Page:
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Decision Audits Make for Better Decisions

The views expressed are those of the author and do not necessarily reflect the views of ASPA as an organization.

By Robert Alan Young
July 10, 2023

Daniel Kahneman, the winner of the 2002 Nobel Prize in economics and author of Thinking, Fast and Slow, introduced insight into the two ways humans think. System 1 is faster, intuitive and more emotional, while System 2 is slower, more deliberative and logical. The first way is the most efficient in terms of time. In contrast, the second generates conclusions through analysis, more profound levels of reflection and a higher level of effectiveness in decision-making—but that takes longer. This dual-process approach is complementary to one another, balancing speed in some cases with complex and thorough analysis in others. The trick is in the balancing act. Decision-making involves the integration of experience and judgment with pertinent evidence.

The President’s Management Agenda cites the intention to advance data practices to support decisions and policymaking grounded in evidence about what works (The Biden-Harris Management Agenda Vision). In alignment with that intention, Acting FAA Administrator Billy Nolen suggests the FAA needs to transition to the next level of safety, one that is predictive, not just preventive, and rather than responding to incidents, needs to get better at predicting them through the careful analysis of data. But data itself does not produce decisions. Instead, the people involved in the decision-making process facilitate decisional outcomes. Such being the case, it makes sense to audit the decision-making process like any other management system. According to the ISO 19011:2018 guidelines for auditing a management system, an audit should be a systematic, independent and documented process for obtaining and evaluating evidence to assess the extent to which the criteria are fulfilled. A decision audit is a good tool for collecting and analyzing the evidence to determine the effectiveness of the decision-making process and where improvement opportunities exist.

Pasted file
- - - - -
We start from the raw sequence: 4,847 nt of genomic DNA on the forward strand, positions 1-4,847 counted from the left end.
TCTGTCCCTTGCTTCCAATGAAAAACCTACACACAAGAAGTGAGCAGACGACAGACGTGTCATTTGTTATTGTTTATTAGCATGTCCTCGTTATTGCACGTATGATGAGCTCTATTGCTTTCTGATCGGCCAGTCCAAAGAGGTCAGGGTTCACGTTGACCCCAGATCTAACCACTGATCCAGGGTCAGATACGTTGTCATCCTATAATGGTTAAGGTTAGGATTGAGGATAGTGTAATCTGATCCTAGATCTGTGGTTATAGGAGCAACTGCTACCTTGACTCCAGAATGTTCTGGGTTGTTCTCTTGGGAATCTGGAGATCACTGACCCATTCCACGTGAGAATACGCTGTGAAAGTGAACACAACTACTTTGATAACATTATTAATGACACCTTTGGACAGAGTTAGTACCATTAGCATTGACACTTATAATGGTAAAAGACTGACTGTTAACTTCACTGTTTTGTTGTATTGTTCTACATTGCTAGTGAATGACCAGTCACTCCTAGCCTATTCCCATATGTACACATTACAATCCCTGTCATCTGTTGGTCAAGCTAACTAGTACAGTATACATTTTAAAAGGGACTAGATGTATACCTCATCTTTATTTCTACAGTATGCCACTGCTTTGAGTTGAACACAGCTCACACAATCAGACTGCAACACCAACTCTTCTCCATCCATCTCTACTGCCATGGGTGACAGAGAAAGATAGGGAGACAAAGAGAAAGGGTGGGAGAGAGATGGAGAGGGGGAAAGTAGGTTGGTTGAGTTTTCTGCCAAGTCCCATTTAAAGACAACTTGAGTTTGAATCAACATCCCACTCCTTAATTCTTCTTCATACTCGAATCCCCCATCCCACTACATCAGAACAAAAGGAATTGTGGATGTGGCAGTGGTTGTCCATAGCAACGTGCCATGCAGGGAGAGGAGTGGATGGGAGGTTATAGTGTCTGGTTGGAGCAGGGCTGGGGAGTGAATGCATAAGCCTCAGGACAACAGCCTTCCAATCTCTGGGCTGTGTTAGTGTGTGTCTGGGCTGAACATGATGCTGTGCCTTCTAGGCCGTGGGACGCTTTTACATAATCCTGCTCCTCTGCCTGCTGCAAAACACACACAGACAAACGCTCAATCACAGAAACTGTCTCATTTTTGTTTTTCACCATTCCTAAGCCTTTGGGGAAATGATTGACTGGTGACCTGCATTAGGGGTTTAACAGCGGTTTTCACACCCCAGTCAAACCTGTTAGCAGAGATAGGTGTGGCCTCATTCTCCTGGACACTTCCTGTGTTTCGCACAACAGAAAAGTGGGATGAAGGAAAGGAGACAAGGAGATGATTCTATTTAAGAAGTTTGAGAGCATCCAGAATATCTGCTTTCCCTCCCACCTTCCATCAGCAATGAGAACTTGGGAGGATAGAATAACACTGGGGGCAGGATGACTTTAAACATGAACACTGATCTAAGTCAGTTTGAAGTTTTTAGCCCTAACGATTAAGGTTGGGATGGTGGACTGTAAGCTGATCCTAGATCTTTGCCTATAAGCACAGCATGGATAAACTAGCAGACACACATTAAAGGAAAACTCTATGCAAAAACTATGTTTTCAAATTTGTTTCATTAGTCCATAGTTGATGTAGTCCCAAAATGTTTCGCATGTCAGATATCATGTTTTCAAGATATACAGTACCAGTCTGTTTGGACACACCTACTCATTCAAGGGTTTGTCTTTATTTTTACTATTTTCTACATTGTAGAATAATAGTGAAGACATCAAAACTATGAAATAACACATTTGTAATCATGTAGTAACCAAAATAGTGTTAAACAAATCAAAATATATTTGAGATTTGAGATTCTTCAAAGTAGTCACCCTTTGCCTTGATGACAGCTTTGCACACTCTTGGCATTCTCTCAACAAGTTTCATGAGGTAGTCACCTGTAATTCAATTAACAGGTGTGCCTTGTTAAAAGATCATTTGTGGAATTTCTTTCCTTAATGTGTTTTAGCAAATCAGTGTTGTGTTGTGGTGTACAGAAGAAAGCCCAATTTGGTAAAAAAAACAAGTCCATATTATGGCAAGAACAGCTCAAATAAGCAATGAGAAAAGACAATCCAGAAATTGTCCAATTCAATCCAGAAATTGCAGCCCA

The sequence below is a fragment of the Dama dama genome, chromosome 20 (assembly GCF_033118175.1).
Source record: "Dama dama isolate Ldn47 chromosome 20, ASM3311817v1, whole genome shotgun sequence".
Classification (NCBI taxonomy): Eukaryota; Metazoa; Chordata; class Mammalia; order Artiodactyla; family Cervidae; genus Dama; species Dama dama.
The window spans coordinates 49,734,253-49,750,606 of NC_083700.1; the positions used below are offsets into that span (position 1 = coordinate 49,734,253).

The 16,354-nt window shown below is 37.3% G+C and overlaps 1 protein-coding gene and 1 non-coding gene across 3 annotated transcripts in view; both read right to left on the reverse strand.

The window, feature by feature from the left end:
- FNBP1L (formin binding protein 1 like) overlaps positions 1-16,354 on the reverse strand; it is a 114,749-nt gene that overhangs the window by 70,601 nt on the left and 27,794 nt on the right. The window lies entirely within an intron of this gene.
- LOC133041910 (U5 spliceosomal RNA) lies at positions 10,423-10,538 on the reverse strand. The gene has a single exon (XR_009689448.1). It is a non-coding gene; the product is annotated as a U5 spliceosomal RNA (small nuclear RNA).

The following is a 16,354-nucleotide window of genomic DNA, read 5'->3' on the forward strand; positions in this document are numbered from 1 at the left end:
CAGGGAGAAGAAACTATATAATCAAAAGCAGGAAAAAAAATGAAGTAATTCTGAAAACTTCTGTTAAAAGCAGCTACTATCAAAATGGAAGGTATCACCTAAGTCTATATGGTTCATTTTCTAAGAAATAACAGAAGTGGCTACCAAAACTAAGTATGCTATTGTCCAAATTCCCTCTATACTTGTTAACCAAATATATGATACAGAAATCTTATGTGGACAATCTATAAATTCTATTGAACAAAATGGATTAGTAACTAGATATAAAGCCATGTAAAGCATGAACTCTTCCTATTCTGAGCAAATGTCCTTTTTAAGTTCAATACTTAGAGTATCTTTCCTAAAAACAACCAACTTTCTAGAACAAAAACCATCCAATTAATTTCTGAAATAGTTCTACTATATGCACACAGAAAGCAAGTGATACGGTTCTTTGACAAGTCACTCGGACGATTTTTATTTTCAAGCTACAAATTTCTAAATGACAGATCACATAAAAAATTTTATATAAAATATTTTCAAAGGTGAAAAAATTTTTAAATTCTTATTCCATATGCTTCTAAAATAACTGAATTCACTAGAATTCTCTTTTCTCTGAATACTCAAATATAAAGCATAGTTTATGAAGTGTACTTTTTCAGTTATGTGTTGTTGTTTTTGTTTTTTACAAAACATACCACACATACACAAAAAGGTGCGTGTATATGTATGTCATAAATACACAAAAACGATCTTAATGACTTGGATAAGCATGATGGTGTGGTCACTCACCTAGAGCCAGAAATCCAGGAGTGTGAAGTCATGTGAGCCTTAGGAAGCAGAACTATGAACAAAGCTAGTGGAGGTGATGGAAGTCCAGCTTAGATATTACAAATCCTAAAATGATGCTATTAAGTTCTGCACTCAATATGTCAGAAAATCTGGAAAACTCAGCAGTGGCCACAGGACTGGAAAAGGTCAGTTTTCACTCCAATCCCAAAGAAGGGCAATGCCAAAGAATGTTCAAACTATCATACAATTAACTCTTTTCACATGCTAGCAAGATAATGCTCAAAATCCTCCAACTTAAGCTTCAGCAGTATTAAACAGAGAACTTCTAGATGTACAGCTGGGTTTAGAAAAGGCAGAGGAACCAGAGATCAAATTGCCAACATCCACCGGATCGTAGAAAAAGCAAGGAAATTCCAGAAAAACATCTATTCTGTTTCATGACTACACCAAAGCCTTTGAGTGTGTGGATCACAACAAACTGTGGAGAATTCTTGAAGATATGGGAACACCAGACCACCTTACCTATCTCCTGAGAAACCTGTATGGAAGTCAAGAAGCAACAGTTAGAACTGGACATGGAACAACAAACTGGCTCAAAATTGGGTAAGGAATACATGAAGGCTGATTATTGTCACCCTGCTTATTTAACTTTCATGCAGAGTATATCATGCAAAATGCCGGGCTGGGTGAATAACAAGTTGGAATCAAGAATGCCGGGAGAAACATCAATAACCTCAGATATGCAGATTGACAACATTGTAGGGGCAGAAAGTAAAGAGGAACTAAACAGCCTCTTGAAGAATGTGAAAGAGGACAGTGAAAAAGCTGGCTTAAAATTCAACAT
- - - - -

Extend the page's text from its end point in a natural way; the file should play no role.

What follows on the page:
Decision process audits vary in breadth and depth. For example, rapid assessment evaluates how teams generate decisions, say, the extent to which communications across the team play a role. Is the leader more directive, facilitative or consultative? Did everyone understand the acronyms? Did the team spend time chasing consensus succumbing to the pressure to achieve an unanimous agreement creating a groupthink decision? Was focus directed on shared interests or individual positions? Were the often undiscussable issues addressed or blushed over? Exploring the answers to questions like these can help improve weaknesses before moving to the next level of decision auditing.

The more comprehensive decision audits often apply qualitative data collection and analysis methods. In this regard, there is more rigor when sound methodology during the analysis and interpretation results in insights being considered more reliable. Methods such as participant interviews (anonymized) and evaluation of records and documents using latent content or thematic analysis will be used to tell more of the story when subjectively exploring the decision-making process. Observing the team and using a checklist with indicators of critical thinking surfacing as behaviors is a helpful data collection tool. We used such a tool at the FAA during a project early last year to introduce evidence-based management.